By John Mulderig
NEW YORK (CNS) — A fervent performance from Elisabeth Moss drives writer-director Leigh Whannell’s remarkably absorbing monster movie “The Invisible Man” (Universal).
Yet, while his film, which bears only a very distant relationship to H.G. Wells’ 1897 novel, is far more intelligent than many thrillers, it’s also filled with the kind of graphic mayhem that casual moviegoers will not care to witness.
Moss, who is present in virtually every frame, plays Cecilia Kass, a former architect whose life has been paralyzed by her relationship with her maniacally possessive live-in boyfriend, cutting-edge optics researcher Adrian Griffin (Oliver Jackson-Cohen). The tense opening sequence finds Cecilia barely managing to escape, in the dead of night, from the isolated mansion the couple shares.
Shortly thereafter, however, Cecilia’s sister Emily (Harriet Dyer), who aided her getaway, brings Cecilia the news that Adrian has killed himself. At a subsequent meeting with Adrian’s brother, and lawyer, Tom (Michael Dorman), Cecilia learns that Adrian left her a sizable portion of his vast wealth.
Though Cecilia’s prospects briefly seem bright, a series of unsettling events soon convinces her that Adrian faked his death and is somehow stalking her, even though she can’t see him. Understandably, both Emily and James Lanier (Aldis Hodge), the childhood friend in whose home Cecilia has taken refuge, refuse to accept this outlandish idea.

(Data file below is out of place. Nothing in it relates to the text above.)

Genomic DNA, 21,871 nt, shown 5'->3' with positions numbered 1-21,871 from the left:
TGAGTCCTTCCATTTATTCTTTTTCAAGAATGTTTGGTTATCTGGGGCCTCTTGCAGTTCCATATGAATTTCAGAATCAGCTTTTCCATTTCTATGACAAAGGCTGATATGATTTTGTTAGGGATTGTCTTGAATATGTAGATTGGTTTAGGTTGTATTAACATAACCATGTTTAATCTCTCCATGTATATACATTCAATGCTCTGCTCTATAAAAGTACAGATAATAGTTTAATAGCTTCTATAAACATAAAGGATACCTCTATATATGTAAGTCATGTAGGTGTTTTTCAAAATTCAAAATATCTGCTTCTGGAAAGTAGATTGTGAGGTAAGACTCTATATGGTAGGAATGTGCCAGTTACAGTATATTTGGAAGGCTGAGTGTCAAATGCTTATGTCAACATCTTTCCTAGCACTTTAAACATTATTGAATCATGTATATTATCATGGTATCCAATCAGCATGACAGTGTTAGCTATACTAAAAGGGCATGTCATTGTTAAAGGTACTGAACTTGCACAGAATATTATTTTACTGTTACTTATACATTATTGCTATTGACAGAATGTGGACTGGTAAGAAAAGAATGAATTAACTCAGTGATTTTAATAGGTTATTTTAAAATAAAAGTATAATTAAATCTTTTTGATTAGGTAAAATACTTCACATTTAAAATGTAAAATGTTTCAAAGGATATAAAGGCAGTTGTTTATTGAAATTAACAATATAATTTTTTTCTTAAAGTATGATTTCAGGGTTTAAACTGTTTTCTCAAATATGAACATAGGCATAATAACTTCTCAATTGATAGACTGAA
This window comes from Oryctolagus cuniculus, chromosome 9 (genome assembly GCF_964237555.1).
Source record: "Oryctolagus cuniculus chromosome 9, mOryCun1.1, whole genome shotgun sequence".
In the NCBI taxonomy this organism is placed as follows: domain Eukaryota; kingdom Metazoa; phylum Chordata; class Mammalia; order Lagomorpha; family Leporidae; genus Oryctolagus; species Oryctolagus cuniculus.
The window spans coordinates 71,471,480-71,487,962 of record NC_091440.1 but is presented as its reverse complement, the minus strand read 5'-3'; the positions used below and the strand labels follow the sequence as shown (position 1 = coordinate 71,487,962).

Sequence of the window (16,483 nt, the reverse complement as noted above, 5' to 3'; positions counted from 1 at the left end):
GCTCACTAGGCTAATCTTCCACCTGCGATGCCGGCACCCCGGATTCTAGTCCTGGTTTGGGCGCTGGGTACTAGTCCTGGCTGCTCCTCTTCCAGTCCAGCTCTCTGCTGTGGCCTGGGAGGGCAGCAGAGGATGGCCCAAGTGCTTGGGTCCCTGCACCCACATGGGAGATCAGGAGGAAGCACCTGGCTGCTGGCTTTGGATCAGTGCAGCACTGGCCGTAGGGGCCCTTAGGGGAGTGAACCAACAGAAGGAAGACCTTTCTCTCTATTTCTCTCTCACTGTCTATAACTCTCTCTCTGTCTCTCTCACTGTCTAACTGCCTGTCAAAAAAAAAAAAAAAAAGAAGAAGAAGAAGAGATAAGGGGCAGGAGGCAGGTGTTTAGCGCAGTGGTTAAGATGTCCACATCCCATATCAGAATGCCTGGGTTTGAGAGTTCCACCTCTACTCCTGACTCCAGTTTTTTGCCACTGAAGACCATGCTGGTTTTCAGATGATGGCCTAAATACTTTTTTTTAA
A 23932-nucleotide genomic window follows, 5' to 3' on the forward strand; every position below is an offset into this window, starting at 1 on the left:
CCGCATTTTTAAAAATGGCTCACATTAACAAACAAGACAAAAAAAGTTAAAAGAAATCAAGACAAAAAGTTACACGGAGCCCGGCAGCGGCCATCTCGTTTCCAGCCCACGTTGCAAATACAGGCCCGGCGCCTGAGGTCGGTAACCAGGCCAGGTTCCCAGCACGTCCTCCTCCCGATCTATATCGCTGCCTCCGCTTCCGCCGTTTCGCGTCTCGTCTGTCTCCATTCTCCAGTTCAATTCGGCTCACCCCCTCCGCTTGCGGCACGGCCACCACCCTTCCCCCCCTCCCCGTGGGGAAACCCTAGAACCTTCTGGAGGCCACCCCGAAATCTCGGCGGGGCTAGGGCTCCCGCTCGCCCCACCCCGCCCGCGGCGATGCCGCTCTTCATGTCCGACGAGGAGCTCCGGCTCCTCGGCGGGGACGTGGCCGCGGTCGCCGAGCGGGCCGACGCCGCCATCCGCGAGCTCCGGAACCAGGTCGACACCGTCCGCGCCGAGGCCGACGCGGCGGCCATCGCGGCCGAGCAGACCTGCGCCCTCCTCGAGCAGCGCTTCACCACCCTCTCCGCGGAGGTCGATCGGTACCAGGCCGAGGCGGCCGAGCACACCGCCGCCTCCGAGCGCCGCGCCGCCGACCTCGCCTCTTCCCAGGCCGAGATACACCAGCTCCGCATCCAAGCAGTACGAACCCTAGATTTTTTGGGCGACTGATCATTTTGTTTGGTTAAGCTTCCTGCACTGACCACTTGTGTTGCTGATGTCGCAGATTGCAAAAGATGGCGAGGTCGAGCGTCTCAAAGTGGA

As it becomes clear to her that manipulative, vengeful Adrian is out to ruin her life, Cecilia’s plight becomes increasingly desperate. Among other things, Adrian manages to endanger Cecilia’s ties to Emily and James as well as to James’ teen daughter, Sydney (Storm Reid), with whom Cecilia has long been close.
The unfolding of the plot is marked by intense bloodletting, including a shooting spree that’s anything but stylized. The movie’s conclusion, moreover, is aimed to appeal to viewers’ basest instincts. Only the gulf separating the picture’s sci-fi scenario from anything in the real world makes it acceptable for a narrow swath of grown-ups.
The film contains much gory violence, including gunplay, vigilantism and vengeance themes, cohabitation, at least one use of profanity, about a half-dozen rough terms and fleeting crude and crass language. The Catholic News Service classification is L — limited adult audience, films whose problematic content many adults would find troubling. The Motion Picture Association rating is R — restricted. Under 17 requires accompanying parent or adult guardian.
Mulderig is on the staff of Catholic News Service.